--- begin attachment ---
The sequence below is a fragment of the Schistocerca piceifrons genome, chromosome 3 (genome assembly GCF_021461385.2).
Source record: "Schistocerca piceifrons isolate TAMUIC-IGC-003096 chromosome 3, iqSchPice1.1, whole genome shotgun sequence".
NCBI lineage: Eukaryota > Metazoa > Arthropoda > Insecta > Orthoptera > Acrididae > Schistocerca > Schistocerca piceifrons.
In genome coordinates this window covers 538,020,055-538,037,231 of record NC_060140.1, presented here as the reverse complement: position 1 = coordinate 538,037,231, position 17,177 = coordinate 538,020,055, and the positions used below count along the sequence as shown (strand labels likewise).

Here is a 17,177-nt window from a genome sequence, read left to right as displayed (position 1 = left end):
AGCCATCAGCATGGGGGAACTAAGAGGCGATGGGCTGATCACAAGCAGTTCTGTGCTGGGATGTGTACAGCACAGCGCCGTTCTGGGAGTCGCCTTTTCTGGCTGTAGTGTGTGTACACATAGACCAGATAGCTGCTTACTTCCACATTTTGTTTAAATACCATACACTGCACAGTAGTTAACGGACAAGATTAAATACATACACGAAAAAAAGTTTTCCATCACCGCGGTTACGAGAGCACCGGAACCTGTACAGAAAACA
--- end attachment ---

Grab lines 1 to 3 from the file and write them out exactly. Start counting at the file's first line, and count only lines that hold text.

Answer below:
The sequence below is a fragment of the Schistocerca piceifrons genome, chromosome 3 (genome assembly GCF_021461385.2).
Source record: "Schistocerca piceifrons isolate TAMUIC-IGC-003096 chromosome 3, iqSchPice1.1, whole genome shotgun sequence".
NCBI lineage: Eukaryota > Metazoa > Arthropoda > Insecta > Orthoptera > Acrididae > Schistocerca > Schistocerca piceifrons.